Even if a bed is somehow found, it could be absurdly far away. 80% of respondents had been forced to send a patient outside the boundaries of their trust, with over a quarter sending a patient over 100 miles away. In CAMHS, this was a heart breaking 37%. Unsurprisingly, such transfers were reported to be detrimental to care. Dragging a mentally exhausted, fragile and often acutely distressed person away from their families is not a form of care I recognise – especially if that person is a child.

As an alternative to being exiled hundreds of miles, three out of ten doctors had seen a patient admitted to a ward but without a bed, presumably leaving them to sleep on a sofa. One in five reported that they’d admitted people to beds belonging to patients on periods of trial leave – at least giving a temporary fix. But when the original owner of the bed comes back, as they often do, out comes the sofa again.

After a decade in medicine the only circumstances in which I have known patients to be admitted to hospital without an official bed have been whilst volunteering in the developing world and in UK mental health.

Still, a sofa may be better than sending a critically ill patient home because no bed can be found. An alarming 28% admitted to doing that. The rate in CAMHS was even higher at 37%. If just one paediatrician reported that they’d sent a sick child with asthma or appendicitis home simply because there wasn’t a bed, the reaction would be swift and scathing. But if the child has a mental health problem, their suffering appears not to warrant the same level of concern.

It would be easy to conclude that the answer to this nightmare is additional beds. That would certainly help, as would providing emergency support to forestall the plans to close more beds in some places, but the cause of this crisis is more pervasive. A chronic institutional bias against mental health has suffocated the funding of our speciality in every area. Community teams have seen their funding plateau in the face of a 13% increase in referrals despite the fact that a recent report suggested that for every £1 invested in early intervention we could save £15 in later hospital admission costs.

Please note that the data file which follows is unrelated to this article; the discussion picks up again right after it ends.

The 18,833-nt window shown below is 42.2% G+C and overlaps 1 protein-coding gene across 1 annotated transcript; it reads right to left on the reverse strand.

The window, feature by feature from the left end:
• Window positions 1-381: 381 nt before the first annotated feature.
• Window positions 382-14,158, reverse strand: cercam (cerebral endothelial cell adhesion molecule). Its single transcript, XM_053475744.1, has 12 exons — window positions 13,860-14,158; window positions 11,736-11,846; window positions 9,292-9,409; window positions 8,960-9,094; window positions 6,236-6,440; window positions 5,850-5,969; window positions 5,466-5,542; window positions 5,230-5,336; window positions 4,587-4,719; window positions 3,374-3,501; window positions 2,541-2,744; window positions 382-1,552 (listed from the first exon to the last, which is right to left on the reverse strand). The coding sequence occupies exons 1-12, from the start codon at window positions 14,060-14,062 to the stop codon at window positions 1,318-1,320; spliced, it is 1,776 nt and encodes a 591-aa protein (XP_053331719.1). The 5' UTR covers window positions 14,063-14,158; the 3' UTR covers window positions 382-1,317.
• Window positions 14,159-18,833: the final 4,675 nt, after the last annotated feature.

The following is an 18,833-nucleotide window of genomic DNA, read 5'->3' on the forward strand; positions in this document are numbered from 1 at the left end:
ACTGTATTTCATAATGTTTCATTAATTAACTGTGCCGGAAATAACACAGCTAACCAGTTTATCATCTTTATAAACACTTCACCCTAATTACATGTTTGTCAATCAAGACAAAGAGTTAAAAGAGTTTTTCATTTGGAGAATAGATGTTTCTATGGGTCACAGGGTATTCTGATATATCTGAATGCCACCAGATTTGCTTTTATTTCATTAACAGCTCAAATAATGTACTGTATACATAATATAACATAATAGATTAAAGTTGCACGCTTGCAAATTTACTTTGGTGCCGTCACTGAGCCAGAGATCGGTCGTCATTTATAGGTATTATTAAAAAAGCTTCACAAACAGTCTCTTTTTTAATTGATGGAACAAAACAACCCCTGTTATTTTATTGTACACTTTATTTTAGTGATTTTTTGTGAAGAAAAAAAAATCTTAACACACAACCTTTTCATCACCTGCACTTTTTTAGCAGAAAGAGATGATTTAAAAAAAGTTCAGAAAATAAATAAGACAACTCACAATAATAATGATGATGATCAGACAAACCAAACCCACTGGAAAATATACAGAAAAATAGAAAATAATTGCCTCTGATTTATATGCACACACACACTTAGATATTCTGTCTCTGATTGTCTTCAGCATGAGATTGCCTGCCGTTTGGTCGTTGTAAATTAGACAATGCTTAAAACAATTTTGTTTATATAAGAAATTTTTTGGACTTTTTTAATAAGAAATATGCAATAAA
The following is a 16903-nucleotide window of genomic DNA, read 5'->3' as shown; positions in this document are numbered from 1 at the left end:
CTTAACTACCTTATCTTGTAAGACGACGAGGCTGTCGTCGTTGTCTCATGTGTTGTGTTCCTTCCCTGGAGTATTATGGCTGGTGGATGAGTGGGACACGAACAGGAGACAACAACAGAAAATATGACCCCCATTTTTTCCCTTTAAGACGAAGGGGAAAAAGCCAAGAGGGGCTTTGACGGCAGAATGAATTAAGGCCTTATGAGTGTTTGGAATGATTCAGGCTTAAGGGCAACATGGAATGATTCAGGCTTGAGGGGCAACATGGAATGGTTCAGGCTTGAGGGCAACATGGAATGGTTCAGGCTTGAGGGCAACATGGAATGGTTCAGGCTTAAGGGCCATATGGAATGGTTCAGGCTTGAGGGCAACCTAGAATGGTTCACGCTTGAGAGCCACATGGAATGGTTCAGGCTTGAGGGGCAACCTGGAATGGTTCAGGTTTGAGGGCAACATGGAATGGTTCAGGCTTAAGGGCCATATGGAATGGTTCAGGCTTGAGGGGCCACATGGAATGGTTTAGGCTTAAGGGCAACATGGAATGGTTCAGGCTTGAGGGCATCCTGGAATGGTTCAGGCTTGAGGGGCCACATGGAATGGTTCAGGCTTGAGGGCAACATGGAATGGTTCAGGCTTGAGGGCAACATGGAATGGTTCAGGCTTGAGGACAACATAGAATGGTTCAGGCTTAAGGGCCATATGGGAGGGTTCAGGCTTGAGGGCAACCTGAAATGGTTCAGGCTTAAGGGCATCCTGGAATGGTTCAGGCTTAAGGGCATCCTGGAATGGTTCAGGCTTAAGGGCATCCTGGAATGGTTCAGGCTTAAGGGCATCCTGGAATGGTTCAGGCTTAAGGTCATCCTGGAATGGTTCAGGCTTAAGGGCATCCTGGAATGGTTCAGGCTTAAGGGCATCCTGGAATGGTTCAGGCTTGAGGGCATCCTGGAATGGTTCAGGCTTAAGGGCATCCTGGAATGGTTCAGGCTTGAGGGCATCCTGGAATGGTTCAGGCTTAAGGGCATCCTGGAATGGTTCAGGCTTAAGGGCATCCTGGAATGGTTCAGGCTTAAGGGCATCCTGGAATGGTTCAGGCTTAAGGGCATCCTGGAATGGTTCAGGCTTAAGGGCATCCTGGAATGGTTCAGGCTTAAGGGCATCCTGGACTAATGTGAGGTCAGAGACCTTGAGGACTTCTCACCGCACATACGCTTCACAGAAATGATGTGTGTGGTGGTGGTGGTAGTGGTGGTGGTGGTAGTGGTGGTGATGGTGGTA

As reassuring as it is to read the recent Closing the Gap and Crisis Care Concordat policies, only a clear, urgent and substantial pledge of extra funding will convince mental health professionals that things are about to get any better. Despite the heartening rhetoric, such funding has not been forthcoming.

In fact, following February’s NHS England announcement that mental health services would ironically be subject to greater tariff cuts than our counterparts in acute services, Professor Dame Sue Bailey suggested that the frankly dangerous levels of under-resourcing might lead us to become the next Mid Staffs.

Based on these stats, I would go further. What will it take for us to admit that we’re already there?

The full results of the survey can be found here.
The results of the survey specific to CAMHS can be found here.